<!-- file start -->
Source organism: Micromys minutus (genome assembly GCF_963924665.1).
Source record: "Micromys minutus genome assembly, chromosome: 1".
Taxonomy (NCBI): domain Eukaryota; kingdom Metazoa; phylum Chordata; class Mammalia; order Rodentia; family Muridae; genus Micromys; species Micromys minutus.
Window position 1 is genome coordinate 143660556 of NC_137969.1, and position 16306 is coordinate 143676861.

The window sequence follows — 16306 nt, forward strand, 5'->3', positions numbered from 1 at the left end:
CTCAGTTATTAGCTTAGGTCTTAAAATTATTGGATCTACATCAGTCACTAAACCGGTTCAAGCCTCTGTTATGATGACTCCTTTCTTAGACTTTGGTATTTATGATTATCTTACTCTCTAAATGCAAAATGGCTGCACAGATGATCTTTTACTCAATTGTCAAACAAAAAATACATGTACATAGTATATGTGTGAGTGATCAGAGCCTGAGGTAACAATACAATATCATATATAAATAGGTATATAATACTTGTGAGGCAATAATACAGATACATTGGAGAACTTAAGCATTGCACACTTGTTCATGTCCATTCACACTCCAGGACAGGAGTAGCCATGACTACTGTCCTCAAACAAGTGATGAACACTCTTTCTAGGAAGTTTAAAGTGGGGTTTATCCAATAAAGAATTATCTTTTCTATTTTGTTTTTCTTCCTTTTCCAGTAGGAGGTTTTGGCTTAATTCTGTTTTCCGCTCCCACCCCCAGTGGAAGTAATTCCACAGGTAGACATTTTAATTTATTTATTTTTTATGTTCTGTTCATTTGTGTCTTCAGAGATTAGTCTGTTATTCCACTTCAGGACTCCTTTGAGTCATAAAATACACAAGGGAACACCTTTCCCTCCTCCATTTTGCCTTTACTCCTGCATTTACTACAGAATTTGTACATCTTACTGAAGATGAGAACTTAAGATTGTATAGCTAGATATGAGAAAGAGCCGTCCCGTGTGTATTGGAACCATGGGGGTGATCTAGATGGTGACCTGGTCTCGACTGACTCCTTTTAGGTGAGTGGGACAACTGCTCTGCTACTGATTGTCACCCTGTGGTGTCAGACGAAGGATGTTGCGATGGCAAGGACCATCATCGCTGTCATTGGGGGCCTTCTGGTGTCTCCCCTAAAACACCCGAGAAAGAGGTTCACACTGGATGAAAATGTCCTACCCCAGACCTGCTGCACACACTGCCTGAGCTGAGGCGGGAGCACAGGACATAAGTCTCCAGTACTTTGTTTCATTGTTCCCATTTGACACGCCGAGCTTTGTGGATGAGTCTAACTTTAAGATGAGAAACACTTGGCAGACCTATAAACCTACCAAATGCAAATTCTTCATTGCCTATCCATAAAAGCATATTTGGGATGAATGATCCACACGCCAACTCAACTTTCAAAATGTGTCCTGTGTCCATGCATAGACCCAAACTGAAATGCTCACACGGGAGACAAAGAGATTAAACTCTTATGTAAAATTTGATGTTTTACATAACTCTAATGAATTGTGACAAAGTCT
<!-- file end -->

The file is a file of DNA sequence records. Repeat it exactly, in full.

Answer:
Source organism: Micromys minutus (genome assembly GCF_963924665.1).
Source record: "Micromys minutus genome assembly, chromosome: 1".
Taxonomy (NCBI): domain Eukaryota; kingdom Metazoa; phylum Chordata; class Mammalia; order Rodentia; family Muridae; genus Micromys; species Micromys minutus.
Window position 1 is genome coordinate 143660556 of NC_137969.1, and position 16306 is coordinate 143676861.

The window sequence follows — 16306 nt, forward strand, 5'->3', positions numbered from 1 at the left end:
CTCAGTTATTAGCTTAGGTCTTAAAATTATTGGATCTACATCAGTCACTAAACCGGTTCAAGCCTCTGTTATGATGACTCCTTTCTTAGACTTTGGTATTTATGATTATCTTACTCTCTAAATGCAAAATGGCTGCACAGATGATCTTTTACTCAATTGTCAAACAAAAAATACATGTACATAGTATATGTGTGAGTGATCAGAGCCTGAGGTAACAATACAATATCATATATAAATAGGTATATAATACTTGTGAGGCAATAATACAGATACATTGGAGAACTTAAGCATTGCACACTTGTTCATGTCCATTCACACTCCAGGACAGGAGTAGCCATGACTACTGTCCTCAAACAAGTGATGAACACTCTTTCTAGGAAGTTTAAAGTGGGGTTTATCCAATAAAGAATTATCTTTTCTATTTTGTTTTTCTTCCTTTTCCAGTAGGAGGTTTTGGCTTAATTCTGTTTTCCGCTCCCACCCCCAGTGGAAGTAATTCCACAGGTAGACATTTTAATTTATTTATTTTTTATGTTCTGTTCATTTGTGTCTTCAGAGATTAGTCTGTTATTCCACTTCAGGACTCCTTTGAGTCATAAAATACACAAGGGAACACCTTTCCCTCCTCCATTTTGCCTTTACTCCTGCATTTACTACAGAATTTGTACATCTTACTGAAGATGAGAACTTAAGATTGTATAGCTAGATATGAGAAAGAGCCGTCCCGTGTGTATTGGAACCATGGGGGTGATCTAGATGGTGACCTGGTCTCGACTGACTCCTTTTAGGTGAGTGGGACAACTGCTCTGCTACTGATTGTCACCCTGTGGTGTCAGACGAAGGATGTTGCGATGGCAAGGACCATCATCGCTGTCATTGGGGGCCTTCTGGTGTCTCCCCTAAAACACCCGAGAAAGAGGTTCACACTGGATGAAAATGTCCTACCCCAGACCTGCTGCACACACTGCCTGAGCTGAGGCGGGAGCACAGGACATAAGTCTCCAGTACTTTGTTTCATTGTTCCCATTTGACACGCCGAGCTTTGTGGATGAGTCTAACTTTAAGATGAGAAACACTTGGCAGACCTATAAACCTACCAAATGCAAATTCTTCATTGCCTATCCATAAAAGCATATTTGGGATGAATGATCCACACGCCAACTCAACTTTCAAAATGTGTCCTGTGTCCATGCATAGACCCAAACTGAAATGCTCACACGGGAGACAAAGAGATTAAACTCTTATGTAAAATTTGATGTTTTACATAACTCTAATGAATTGTGACAAAGTCT